The Algerian Hostage Siege at Aminas

The leafless trees are pencil drawings on a tissue mist.

I am driving to see Andy and he will tell me his story. He has been back from the hostage siege in Algeria for ten days now.

Here is his story:

The alarm at about 6:00 am first told them something was up. Soon after that they heard shooting, single shots and shouting and more vehicles driving into the compound. They knew immediately it was terrorists.

They followed the protocol — hide and wait. Andy, Paul and a Norwegian had adjoining rooms. The other rooms on their corridor were empty except for some Japanese at the far end.

They decided on the storeroom because it had covered widows and was normally locked. One of them had a key. They let themselves in and locked the door from inside.

The shouting and sporadic shooting continued.

They silenced their mobile phones but were able to call and get instructions from head office. They were told to stay where they were. The terrorists probably didn’t know how many foreigners there were in there.

Later they heard footfalls in their own corridor again. A voice said “Good morning” in a kind of sing-song tone, as if trying to sound like mom calling up to her kids.

Andy and the Norwegian simultaneously raised their fingers to their lips.

Later they heard lots more shooting and people on their corridor again. Someone turned their door handle a few times, then said something. The voices moved away.

They stayed there for the reminder of the day and into the night. It was quiet in the night and the voices they heard were far off.

They decided to make a break before dawn and headed out into the desert as it started to get light. It was cold.

After about half and hour, in the dawning light,  they saw vehicles ahead of them. They had a discussion: should they stay out until nightfall or give themselves up, hoping they were military?

They decided to give themselves up and headed towards the vehicles, raising their arms. At about fifty metres they kneeled with their hand raised.

The soldiers were Algerian. “I can’t describe how relieved we were,” he said.

Andy and his friends only learned later what happened to other foreigners, like the ones who were taped with Cemtex and daisy-chained with twelve others to a suicide bomber. They were all blown up when the Algerian army stormed the main complex.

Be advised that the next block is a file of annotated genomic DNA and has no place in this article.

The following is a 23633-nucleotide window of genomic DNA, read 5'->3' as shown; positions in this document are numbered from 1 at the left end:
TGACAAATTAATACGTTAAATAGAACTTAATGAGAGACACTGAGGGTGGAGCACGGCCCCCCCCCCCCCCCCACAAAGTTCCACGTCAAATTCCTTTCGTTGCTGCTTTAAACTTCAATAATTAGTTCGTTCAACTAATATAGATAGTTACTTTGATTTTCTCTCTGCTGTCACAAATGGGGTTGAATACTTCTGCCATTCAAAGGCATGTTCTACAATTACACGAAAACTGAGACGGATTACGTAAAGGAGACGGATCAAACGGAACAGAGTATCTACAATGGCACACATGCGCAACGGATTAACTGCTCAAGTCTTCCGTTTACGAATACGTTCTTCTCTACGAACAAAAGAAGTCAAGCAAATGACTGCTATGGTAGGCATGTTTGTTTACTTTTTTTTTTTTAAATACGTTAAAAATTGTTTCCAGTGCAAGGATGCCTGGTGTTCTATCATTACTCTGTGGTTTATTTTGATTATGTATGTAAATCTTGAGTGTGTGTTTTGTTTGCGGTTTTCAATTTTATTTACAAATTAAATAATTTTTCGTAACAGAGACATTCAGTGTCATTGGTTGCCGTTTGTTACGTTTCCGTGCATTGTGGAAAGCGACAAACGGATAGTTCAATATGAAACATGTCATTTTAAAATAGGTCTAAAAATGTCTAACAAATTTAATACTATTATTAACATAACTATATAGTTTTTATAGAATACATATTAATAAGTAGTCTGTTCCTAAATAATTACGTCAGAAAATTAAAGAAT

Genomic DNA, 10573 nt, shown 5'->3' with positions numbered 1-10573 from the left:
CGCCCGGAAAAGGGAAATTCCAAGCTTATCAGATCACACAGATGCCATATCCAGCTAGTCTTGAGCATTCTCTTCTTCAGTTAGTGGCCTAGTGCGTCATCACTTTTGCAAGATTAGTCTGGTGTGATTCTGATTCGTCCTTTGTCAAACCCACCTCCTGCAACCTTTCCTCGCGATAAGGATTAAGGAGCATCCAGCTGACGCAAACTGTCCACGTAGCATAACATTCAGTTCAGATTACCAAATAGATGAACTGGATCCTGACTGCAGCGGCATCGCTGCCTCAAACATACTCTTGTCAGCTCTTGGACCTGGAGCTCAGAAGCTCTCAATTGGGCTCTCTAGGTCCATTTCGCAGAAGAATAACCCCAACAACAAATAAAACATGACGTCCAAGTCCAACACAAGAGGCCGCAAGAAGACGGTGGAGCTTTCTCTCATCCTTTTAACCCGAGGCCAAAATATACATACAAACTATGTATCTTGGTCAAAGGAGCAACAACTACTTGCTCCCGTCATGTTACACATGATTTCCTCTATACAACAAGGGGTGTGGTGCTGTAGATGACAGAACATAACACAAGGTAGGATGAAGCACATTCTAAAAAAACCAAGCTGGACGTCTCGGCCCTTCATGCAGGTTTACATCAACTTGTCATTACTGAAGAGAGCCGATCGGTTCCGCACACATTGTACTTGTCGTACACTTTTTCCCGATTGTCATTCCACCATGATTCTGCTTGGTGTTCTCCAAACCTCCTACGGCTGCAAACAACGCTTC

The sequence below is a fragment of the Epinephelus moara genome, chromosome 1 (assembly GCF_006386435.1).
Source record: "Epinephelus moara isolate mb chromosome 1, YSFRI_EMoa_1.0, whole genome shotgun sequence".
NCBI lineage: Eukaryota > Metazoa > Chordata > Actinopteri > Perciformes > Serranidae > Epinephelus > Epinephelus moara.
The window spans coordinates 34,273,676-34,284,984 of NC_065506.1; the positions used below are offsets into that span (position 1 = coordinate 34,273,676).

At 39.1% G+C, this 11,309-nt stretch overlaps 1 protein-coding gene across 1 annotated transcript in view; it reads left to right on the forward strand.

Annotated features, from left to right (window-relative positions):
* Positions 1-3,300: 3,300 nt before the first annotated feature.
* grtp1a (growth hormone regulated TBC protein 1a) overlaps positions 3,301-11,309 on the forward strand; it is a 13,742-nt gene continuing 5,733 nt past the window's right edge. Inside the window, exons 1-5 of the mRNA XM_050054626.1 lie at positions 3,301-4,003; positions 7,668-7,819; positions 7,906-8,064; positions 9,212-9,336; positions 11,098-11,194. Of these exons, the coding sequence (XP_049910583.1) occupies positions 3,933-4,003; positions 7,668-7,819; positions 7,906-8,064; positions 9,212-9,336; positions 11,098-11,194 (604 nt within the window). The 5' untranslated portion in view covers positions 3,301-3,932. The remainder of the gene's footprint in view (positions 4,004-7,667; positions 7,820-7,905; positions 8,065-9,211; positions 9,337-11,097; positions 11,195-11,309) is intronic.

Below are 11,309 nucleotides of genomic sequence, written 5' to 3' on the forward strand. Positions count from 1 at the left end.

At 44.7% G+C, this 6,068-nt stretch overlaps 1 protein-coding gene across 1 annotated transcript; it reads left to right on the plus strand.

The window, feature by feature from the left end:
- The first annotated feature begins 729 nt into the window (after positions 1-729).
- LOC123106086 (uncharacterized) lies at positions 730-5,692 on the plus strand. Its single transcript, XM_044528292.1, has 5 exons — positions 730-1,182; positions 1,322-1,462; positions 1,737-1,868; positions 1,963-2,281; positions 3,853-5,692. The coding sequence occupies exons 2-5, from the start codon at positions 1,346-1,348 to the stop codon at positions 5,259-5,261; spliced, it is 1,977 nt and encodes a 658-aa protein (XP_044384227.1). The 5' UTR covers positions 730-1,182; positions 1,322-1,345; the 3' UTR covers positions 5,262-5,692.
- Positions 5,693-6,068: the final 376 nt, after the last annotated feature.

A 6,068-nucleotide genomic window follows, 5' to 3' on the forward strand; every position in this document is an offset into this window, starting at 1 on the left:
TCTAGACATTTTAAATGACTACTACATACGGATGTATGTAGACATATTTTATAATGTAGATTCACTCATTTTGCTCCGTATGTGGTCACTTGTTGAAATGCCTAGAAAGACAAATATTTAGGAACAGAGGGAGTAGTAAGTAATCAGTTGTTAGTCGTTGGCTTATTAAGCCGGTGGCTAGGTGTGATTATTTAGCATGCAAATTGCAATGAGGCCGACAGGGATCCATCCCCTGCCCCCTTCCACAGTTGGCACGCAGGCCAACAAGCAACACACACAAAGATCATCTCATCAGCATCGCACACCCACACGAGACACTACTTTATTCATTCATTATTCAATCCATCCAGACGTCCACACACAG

Or the British man who was persuaded to call that it was safe to come out. They killed him as soon as other foreigners emerged.

There was the brave French nurse, who manned the ambulance complex on the main site and who used wire-cutters to get her group through the security fence. They too found their way to Algerian soldiers.

The Japanese were the worst hit. Ten killed.

“We were not heroes,” said Andy, “just very lucky.”

I read up about the terrorists’ leader Mokhtar Belmokhtar. He is a 40-year old smuggler and weapons dealer, and has just broken away and formed his own group. I guess he wanted to show what he could do. His group is called al-Mua’qi’oon Biddam, meaning “Those Who Signed With Blood Brigade.”

He is also known as Mr Marlboro because he finances jihadist groups mainly from smuggling cigarettes — and hostage taking. In 2003, for example, he kidnapped 32 French, German, Austrian, and Swiss tourists for whom he is said to have got a $6.5 million ransom.

Robert Fowler, a Canadian negotiator whom he held for 130 days, said he was calm and methodical and always used an interpreter. Fowler thought Belmokhtar understood French but the interpretation gave him time to think. He would let the interpreter rant on about the wicked west while he went over practical things like proof-of-life videos and calls to relatives.

It is said that British and French forces are after Mokhtar. I wonder if they’ll get him. He seems to operate over a huge area covering southern Algeria, Mauretania, Mali, Niger and parts of Chad and Libya.

They fear this desert region could become a land of robber barons and feuding overlords, gun-toting entrepreneurs financing fleets of Toyota Land Cruisers and crates of Kalashnikovs from smuggling and hostage taking.

I met Andy while he was helping out at Derek’s gym.

Andy completed a degree in International Studies as a mature student and tried unsuccessfully to get a job with a company like Control Risks.

He hopes his experience in Algeria may help to get him an interview now.

When I first knew him, his money was running out and he was getting very depressed. He said he was forced to take a job with the pirate patrols off Somalia.

I guess he must have got a better offer from BP to work at Amenas.